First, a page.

I Choose Cleveland

Today is the 4th of July. It's a day when, if you're one of those people who sneeringly say everything Europe does is better than the US, then you simply have to shut up. It's a day to be thankful for what the US does well and for the efforts of those who made it this way. Happy Independence Day!

I moved to Cleveland from Chicago in late 2006. I was puzzled at the muted awe Clevelanders expressed at my mention of Chicago - it was nice there, but it wasn't Nirvana. When I would mention the move, the most common response was actually "why?" Eventually I began to notice an undercurrent of disparagement directed towards Cleveland - and the worst offenders were usually natives. The negativity first made me wonder if I had made the right choice in moving here, and then made me angry that my judgement was being called into question. And I echo: why?

Why? It's a pose. It's the public face of a person too afraid or too weak to stand up in favor of anything. It's pretending that nothing is good enough for them. It's hipsterism.

Examples? When I called to cancel my subscription to the Plain Dealer, they asked me why. Not wishing to explain to this nice lady that I thought her employer was obsolete, I made up the more palatable lie that I was moving out of town. She asked me to where, and I replied Chicago. Her response? A cheerful "oh good for you!" This, from a representative of the local newspaper. Congratulations on leaving. My mind reeled.

Oh, and let's not forget the sickening "fake tourist videos" one and two. These are utterly toxic, lacking the faintest shred of positivity; even the punch line at the end of the second one is degrading.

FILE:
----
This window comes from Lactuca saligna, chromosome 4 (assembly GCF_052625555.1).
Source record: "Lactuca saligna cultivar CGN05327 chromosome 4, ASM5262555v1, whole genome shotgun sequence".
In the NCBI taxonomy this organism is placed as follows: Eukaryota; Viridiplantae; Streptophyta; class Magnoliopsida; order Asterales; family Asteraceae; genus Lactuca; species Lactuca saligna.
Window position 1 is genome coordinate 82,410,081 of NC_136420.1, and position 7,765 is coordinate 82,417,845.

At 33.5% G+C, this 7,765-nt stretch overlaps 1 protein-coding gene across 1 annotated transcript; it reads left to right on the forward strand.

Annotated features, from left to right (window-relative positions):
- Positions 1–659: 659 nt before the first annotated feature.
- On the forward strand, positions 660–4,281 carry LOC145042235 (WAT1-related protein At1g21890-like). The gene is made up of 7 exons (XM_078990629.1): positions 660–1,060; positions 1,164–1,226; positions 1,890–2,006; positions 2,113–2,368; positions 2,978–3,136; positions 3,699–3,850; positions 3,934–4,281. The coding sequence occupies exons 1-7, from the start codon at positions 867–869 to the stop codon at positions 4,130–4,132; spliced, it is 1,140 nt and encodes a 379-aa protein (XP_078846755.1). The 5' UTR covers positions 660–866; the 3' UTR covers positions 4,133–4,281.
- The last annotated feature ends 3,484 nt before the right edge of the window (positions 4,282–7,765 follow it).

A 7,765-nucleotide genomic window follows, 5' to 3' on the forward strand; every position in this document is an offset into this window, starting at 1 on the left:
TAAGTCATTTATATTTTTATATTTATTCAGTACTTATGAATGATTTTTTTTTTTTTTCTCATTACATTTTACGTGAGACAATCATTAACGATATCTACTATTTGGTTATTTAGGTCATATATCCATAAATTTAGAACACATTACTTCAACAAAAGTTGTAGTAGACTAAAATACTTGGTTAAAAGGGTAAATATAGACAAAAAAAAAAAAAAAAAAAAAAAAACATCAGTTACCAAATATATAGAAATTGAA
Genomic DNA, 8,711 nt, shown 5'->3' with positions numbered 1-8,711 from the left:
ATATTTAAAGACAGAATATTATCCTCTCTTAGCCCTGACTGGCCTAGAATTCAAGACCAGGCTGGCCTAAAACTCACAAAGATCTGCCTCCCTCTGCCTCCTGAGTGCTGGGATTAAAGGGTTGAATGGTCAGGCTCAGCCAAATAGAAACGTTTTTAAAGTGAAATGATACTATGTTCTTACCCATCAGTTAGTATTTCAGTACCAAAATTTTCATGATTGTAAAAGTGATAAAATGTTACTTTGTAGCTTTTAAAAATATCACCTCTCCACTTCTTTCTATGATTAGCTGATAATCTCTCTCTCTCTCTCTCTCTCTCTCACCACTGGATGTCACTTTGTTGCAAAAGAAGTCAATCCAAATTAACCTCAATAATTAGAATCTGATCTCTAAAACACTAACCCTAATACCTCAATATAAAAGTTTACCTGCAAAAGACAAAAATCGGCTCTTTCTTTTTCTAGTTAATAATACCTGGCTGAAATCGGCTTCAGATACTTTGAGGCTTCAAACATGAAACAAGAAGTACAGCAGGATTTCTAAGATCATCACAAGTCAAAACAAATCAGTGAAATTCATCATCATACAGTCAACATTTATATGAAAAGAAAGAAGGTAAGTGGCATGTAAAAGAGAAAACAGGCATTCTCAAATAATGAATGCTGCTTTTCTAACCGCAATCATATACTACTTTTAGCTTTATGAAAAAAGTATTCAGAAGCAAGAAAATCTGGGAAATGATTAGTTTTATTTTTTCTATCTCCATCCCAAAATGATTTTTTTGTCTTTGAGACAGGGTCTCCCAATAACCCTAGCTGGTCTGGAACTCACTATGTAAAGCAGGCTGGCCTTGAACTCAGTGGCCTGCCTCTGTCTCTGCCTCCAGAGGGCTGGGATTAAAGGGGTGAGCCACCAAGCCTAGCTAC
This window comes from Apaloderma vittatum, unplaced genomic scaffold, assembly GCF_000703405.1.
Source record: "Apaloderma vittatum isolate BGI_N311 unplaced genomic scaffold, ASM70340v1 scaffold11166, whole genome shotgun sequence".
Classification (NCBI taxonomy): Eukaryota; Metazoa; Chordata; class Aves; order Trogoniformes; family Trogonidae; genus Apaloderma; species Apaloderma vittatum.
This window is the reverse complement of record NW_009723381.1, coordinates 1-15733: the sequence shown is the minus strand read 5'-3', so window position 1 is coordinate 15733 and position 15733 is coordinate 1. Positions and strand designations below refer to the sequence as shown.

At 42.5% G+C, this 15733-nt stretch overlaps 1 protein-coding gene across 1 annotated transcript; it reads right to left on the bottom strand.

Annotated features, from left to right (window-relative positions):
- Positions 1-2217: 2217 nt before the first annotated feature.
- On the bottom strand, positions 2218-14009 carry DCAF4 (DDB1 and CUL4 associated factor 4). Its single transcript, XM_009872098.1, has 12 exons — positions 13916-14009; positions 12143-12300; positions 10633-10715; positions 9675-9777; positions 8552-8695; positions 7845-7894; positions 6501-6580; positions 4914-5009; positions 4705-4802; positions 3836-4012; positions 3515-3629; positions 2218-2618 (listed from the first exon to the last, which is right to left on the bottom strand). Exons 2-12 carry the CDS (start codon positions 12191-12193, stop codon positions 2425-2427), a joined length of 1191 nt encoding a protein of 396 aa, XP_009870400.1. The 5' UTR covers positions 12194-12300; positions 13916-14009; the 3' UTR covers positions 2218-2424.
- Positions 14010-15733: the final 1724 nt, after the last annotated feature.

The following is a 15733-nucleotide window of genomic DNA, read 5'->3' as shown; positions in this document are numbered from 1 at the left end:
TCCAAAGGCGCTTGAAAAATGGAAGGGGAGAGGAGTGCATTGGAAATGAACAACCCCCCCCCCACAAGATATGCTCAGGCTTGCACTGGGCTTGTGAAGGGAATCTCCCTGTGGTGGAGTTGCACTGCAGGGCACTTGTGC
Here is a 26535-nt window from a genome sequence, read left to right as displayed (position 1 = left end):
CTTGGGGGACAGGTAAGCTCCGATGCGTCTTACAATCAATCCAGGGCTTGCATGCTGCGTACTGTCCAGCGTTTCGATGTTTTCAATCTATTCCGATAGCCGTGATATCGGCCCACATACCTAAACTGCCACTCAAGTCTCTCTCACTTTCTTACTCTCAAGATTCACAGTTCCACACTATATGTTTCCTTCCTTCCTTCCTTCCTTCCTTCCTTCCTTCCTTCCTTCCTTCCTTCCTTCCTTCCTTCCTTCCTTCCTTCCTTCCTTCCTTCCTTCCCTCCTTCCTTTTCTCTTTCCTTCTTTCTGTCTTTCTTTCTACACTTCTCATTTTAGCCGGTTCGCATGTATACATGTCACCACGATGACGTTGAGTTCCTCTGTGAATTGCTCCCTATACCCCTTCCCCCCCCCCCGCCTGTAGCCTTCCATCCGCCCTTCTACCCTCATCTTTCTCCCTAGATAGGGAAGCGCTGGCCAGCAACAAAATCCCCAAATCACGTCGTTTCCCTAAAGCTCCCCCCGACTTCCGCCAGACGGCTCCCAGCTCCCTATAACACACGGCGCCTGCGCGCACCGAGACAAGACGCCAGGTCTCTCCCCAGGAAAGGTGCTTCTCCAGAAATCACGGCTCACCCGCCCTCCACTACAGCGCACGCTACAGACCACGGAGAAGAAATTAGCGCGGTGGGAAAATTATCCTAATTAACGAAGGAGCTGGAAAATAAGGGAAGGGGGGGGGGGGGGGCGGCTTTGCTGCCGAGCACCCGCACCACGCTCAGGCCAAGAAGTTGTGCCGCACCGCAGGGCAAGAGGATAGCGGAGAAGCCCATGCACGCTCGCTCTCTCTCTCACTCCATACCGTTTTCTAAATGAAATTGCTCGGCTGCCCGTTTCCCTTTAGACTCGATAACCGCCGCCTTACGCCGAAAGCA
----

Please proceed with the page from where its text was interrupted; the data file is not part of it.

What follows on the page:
I chose Cleveland. I choose Cleveland today and every day that I wake up. I will not have my judgement questioned by people who don't have an uplifting word to say about anything. Nor will I stand idly by and let those comments go unanswered. Why NOT Cleveland? What will you do to make it BETTER, hipster asshole? You can start by quitting spewing POISON.

I'm not in favor of unconditional boosterism. Mindlessness on either side doesn't help. This is not a public service announcement. I've never bought the argument that Cleveland is actually awesome because of its world-class museum and orchestra and hospital; other cities this size have a few great things too, but they don't have this counterproductive mixture of narcissism and self-loathing. No, I want to focus on the day to day things that make life here good. The restaurants are good. The weather's never awful and usually pretty nice. Housing is cheap. And I have friends - honestly, right now I want to weep with gratitude at the wonderful people I've come to know here. I am happier here than I have ever been.